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The Monastery of Saint John the Forerunner of Mesa Potamos, is situated on the southern slopes of the Troodos Mountains. Information for the Monastery’s establishment and its founders is unfortunately not known, but it is considered to be of the same age as the other major monasteries of Cyprus, namely Kykkos, Macheras, Trooditissa, Trikoukkia, Saint Nicholas of Stegi and others. The Monastery dates back to the Byzantine period, and more precisely to the 12th century, during the same time the other monasteries in the region were built. This date can be witnessed by the icon of the Mother of God the Odigitria dating back to the 12th century. The icon is also known as Mother of God “Saitiotissa”, named after the village Saittas, situated 5 kms on the south of the Monastery.  The icon received this name because it was initially located in an old metochion of the Monastery in the same village.


The first written historic testimony about the Monastery comes from a document of the Frankish king of Cyprus James II, who in 1468 granted to the abbot of the Monastery of Mesa Potamos, Father Gregory and his nephew, a quantity of wine and five “Byzantine Dinars” from the kazan (provincial department) of Kilani for each consecutive year and for lifetime.


A second reference to the Monastery is made by Stephen Lusignan, who refers to Saint Theofanis, the Outpourer of Myrrh, Bishop Solia. Stephen Lusignan mentions that after his resignation from the Diocese of Solia, Saint Theofanis came to the Monastery of Mesa Potamos where he became a monk, and after his death he made many miracles. In addition to this story, Archimandrite Kyprianos (1735-1815) relying on the notes of the above historian, also states the cause of the Saint’s resignation from his post. It was because one day, he notes, the Saint confronted his Ekonomos (higher priest) about a fault that he made, and the Ekonomos who was a brash man slapped the Bishop on his face. Then, the Bishop, being humble as he was, felt that he was no longer worthy of being in charge of the Diocese’s administration. After he resigned from his post, he lived a secluded and ascetic life as simple a monk it the Monastery of St John the Forerunner. We also learn that six years after his death, during the opening of his tomb, his relic was found intact, a point which was a proof of his sainthood. An icon dedicated to Saint Theofanis dating from the Turkish Period was discovered some years ago in the village of Tris Elies, which indicates the preservation of his memory. His relic has been lost and today it is not known where it is.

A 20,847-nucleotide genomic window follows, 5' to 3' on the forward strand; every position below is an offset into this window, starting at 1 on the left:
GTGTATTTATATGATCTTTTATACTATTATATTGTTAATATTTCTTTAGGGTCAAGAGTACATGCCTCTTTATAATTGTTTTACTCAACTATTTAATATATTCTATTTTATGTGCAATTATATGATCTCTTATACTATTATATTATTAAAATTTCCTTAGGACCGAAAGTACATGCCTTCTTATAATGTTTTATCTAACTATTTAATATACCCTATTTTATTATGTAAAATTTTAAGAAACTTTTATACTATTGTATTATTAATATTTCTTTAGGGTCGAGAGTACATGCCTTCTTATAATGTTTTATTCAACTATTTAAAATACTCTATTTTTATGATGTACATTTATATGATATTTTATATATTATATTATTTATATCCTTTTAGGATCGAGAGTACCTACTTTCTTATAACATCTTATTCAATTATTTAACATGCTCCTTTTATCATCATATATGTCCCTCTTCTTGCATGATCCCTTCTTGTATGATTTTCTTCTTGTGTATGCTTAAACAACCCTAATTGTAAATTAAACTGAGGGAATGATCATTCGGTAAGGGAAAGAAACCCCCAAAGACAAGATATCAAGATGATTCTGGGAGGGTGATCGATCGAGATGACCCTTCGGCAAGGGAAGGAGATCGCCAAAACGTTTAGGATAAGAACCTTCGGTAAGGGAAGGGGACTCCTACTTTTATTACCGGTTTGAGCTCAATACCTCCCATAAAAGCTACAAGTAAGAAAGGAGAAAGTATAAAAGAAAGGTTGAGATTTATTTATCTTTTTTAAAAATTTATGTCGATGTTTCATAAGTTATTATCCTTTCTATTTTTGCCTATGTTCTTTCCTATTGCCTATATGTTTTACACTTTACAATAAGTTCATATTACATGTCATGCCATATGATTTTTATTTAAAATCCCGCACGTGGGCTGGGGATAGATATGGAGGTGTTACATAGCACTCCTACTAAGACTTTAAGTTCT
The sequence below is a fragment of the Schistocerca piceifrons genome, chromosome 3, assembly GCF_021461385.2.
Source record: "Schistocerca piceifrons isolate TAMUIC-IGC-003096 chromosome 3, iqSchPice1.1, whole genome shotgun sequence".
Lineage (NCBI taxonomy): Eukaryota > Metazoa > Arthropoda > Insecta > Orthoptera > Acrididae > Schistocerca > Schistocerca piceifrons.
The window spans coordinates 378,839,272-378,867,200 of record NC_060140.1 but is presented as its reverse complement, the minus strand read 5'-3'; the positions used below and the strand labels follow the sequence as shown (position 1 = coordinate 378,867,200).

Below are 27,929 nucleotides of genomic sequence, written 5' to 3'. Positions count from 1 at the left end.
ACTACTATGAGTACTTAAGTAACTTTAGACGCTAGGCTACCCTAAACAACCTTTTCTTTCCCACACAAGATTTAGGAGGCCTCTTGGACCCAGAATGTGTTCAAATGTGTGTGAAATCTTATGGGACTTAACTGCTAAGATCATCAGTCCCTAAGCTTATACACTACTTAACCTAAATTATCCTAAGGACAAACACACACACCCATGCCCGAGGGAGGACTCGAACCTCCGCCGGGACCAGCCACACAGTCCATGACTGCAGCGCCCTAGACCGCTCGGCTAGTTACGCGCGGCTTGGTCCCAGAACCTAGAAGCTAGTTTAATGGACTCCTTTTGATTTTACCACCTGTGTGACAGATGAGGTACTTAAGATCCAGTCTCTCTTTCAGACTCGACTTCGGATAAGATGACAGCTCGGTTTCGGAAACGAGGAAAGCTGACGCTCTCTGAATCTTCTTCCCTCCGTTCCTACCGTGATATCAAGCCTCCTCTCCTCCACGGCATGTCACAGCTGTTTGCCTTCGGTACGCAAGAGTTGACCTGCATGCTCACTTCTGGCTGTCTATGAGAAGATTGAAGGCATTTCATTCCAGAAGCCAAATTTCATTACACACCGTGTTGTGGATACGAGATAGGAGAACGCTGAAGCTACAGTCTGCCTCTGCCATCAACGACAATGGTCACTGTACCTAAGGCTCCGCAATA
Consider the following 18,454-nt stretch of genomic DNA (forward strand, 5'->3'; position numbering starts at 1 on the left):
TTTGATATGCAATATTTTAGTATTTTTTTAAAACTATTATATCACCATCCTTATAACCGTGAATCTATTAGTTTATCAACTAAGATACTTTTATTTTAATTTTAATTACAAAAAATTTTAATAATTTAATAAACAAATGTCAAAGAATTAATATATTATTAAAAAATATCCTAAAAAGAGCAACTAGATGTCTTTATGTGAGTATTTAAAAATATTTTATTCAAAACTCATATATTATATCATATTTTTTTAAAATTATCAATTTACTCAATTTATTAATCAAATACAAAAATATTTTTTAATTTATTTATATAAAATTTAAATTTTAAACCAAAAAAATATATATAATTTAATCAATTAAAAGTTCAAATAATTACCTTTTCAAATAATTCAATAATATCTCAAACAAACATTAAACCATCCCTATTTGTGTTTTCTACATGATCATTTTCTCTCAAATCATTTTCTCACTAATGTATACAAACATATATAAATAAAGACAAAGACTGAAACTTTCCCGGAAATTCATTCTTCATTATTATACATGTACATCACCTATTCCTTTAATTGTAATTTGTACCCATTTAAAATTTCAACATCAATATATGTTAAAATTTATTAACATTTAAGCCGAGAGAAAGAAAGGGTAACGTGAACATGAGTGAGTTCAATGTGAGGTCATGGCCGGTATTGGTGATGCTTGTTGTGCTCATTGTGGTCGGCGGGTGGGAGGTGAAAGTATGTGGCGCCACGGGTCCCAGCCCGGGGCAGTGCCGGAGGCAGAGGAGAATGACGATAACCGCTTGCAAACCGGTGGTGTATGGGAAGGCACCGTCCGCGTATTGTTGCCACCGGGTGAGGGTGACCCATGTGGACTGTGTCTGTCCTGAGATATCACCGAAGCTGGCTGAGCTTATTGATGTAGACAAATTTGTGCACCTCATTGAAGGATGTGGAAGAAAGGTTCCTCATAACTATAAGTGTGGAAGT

A third chronological evidence about the Monastery is the inscription on the 1584 icon of Saint John the Forerunner, which states that at that time the abbot of the Monastery was someone by the name of Father Sofronios. The said icon is now found in the new church of the Monastery. The old church of the monastery, dated back to the 16th century, is made of a single aisled room, covered by a wooden roof.


During the Ottoman Period the Monastery fell into decline. So much so, that when the Russian traveler, monk Basil Grigorovich Barsky visited the Monastery during 1735, we learn from him that besides the abbot, the Monastery had only two monks. More specifically he states that “the Monastery has a small church and only two or three cells which are covered by tiles against the snow, an abbot, two monks, a garden and some vineyards. The monks make their living through agriculture and by grazing goats”. He supplements, “with a single word it is a very beautiful place, isolated from the world, appropriate not only for a monk’s life, but also for an ascetic life as well.”